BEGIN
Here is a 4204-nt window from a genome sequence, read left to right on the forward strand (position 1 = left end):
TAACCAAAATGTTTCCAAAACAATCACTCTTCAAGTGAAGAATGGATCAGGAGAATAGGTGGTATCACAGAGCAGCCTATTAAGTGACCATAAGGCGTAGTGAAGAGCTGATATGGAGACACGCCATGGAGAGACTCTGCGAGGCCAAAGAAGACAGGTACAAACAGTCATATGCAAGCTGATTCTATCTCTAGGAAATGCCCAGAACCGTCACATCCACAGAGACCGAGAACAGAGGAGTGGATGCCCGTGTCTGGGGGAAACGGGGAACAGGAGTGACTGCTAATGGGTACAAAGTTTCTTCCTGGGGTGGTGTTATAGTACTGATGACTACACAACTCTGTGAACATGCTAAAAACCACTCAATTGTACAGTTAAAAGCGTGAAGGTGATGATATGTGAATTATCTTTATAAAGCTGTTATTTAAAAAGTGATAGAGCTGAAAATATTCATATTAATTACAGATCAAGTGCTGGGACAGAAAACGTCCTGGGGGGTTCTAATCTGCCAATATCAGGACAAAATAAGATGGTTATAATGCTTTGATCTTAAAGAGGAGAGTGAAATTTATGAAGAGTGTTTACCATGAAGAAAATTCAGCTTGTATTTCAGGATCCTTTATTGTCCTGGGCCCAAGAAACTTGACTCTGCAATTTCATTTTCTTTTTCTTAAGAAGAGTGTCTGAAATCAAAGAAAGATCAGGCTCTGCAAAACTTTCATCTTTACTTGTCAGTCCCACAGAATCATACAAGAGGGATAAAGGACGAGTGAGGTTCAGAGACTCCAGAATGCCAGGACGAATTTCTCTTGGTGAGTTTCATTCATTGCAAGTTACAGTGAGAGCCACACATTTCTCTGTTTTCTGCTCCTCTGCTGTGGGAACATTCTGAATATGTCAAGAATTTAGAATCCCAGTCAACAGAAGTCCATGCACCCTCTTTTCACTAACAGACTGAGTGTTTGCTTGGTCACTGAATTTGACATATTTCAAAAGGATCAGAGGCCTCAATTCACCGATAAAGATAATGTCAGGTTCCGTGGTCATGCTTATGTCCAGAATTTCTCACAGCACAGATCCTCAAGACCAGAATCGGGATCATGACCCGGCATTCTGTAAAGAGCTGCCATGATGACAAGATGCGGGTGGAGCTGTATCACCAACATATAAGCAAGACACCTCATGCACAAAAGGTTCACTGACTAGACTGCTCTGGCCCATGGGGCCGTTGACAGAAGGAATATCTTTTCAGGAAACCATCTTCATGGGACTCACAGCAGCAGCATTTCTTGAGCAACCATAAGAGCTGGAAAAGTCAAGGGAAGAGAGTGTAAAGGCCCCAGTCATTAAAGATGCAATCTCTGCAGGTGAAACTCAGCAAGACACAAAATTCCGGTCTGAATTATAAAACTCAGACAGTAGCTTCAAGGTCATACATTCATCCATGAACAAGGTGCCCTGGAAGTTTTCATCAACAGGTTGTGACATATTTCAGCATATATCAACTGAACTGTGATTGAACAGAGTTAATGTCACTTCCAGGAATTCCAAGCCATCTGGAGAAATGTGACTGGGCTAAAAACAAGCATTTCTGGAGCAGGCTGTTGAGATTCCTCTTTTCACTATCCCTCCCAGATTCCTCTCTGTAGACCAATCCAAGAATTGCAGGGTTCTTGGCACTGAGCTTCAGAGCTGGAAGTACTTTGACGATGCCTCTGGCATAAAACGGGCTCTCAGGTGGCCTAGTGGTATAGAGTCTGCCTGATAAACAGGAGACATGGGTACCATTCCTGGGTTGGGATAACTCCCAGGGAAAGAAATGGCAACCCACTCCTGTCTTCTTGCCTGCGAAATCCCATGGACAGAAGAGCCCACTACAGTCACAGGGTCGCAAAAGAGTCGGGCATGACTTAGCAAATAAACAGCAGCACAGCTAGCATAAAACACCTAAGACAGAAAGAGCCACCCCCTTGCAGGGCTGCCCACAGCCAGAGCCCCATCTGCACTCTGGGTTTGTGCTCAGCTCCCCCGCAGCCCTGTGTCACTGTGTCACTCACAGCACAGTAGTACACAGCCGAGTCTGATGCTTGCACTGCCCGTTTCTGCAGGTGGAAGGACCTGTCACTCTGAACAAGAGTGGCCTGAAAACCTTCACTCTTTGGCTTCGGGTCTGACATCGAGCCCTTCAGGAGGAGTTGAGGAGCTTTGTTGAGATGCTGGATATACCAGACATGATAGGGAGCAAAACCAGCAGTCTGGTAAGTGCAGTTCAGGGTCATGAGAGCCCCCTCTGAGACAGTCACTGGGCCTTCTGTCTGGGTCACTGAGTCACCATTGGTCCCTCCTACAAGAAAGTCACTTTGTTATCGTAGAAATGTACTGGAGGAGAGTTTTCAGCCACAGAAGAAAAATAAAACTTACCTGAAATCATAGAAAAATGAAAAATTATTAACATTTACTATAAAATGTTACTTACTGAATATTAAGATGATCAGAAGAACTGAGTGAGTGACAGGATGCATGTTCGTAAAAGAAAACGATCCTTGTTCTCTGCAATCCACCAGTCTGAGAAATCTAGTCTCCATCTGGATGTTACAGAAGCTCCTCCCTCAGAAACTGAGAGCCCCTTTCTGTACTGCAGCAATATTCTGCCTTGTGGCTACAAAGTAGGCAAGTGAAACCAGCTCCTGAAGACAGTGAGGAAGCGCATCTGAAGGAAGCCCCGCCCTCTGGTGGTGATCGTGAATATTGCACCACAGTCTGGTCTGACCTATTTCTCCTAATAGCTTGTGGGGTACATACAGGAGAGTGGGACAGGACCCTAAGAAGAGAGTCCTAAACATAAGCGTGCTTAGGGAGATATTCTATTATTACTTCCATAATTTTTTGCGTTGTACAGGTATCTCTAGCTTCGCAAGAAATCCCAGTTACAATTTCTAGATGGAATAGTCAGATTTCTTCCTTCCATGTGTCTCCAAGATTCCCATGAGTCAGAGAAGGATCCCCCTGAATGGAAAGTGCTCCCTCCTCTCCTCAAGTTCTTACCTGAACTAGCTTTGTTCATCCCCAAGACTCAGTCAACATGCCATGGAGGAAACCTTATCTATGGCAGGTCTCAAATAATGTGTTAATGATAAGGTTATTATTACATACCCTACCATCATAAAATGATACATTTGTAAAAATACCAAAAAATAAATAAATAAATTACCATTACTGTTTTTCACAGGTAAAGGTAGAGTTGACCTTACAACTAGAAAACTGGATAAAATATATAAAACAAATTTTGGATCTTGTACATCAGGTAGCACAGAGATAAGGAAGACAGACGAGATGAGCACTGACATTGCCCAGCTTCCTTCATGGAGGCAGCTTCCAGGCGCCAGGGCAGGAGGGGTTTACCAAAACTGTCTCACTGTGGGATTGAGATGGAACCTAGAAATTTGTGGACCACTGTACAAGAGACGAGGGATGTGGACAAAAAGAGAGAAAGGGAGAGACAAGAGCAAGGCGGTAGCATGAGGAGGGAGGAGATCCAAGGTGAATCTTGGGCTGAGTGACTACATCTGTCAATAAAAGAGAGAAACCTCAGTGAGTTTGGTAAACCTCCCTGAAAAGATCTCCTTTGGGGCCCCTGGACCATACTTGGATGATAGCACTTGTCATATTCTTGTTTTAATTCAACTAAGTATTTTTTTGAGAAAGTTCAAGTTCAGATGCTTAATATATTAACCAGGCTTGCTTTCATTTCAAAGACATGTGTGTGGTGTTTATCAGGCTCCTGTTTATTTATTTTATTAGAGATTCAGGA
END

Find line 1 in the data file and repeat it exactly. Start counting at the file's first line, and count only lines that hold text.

Here is a 4204-nt window from a genome sequence, read left to right on the forward strand (position 1 = left end):